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PRESS RELEASES | MAY 15, 2017

HKU won the 15th Red Cross International Humanitarian Law Moot

Red Cross team photo

The 15th Red Cross International Humanitarian Law Moot was successfully held in Hong Kong from 7th to 11th March 2017. After rounds of intensive competitions amongst 24 participating universities from over 20 regions, the HKU Team has proceeded to the Finals and captured the First Runner Up.

The Moot was based on a fictional case concerning war crimes and crimes against humanity. Mooters were to appear before the Pre-Trial Chamber of the International Criminal Court for the purpose of confirming the charges (a procedure similar to committal proceedings in Hong Kong criminal proceedings). International humanitarian law has become an increasingly important area of law in light of the prevalent armed conflicts around the world. This year’s moot problem also raised exciting issues concerning new modes of warfare such as the employment of unmanned drones to launch missiles and the use of cyber operations in war. Judges of the Moot included international court judges, legal practitioners, and members of the International Committee of the Red Cross.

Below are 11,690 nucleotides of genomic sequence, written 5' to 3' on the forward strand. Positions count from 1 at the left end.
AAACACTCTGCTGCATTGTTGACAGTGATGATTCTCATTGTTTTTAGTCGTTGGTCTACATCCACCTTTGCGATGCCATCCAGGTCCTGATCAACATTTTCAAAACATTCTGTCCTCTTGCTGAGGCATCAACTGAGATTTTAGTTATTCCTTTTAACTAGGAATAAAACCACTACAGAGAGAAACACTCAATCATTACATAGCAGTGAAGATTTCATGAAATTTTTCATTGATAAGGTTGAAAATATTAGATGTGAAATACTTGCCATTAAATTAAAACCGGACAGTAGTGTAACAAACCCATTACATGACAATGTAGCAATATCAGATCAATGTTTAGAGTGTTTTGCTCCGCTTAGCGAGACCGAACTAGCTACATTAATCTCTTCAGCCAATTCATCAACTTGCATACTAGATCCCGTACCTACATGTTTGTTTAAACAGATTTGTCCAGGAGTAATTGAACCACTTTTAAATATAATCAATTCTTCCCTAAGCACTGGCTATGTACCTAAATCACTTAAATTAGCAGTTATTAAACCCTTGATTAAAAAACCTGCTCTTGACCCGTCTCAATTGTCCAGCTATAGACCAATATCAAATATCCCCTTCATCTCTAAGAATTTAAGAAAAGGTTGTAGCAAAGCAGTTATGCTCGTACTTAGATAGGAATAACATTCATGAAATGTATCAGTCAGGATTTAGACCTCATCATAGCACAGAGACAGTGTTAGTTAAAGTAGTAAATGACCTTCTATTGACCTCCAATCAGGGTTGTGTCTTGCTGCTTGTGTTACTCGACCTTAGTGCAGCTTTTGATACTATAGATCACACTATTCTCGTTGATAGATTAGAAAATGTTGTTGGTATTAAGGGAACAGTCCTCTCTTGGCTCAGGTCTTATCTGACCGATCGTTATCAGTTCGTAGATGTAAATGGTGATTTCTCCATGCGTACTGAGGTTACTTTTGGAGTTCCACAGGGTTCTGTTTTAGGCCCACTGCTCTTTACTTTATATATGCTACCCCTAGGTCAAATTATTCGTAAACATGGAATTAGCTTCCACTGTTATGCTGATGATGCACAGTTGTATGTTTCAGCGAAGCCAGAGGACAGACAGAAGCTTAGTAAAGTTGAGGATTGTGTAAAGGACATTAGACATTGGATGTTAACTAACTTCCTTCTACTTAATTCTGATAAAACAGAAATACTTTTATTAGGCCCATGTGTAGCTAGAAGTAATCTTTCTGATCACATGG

The Team was formed after the selection round in October 2016, with students coming from different cohorts and programmes. To prepare for the Moot, extensive research was conducted throughout the year on various treaties (such as the Geneva Conventions, the Additional Protocols, and the Rome Statute) and precedents from international courts.

Furthermore, numerous practice sessions were held before the Moot. Through these sessions, the Team has tremendously benefited from rigorous questions and issue-cutting comments on advocacy style from members of the Faculty and the legal profession. For this, the Team would like to express their sincere gratitude to Professor Anselmo Reyes, Mr Martin Kok, Ms Jacqueline Law, Mr Michael Lok, Ms Yvonne Ngai, Mr Artem Sergeev as well as members of the previous Red Cross Moot Teams for their kind assistance.

Last but not least, a round of applause must be given to the Team Coach, Mr Ernest Ng, for his unfailing support – for indulging the Team’s ignorance, advising on moot strategies, and answering the Team’s last-minute queries, even at five in the morning.

As one of the five prestigious international moots under the Faculty’s International Competitions Programme, the Red Cross International Humanitarian Law Moot has given the Team the opportunity to polish their advocacy skills and rewarded the Team with lifelong friendships. The Team highly recommends law students to join the Moot in the years to come.

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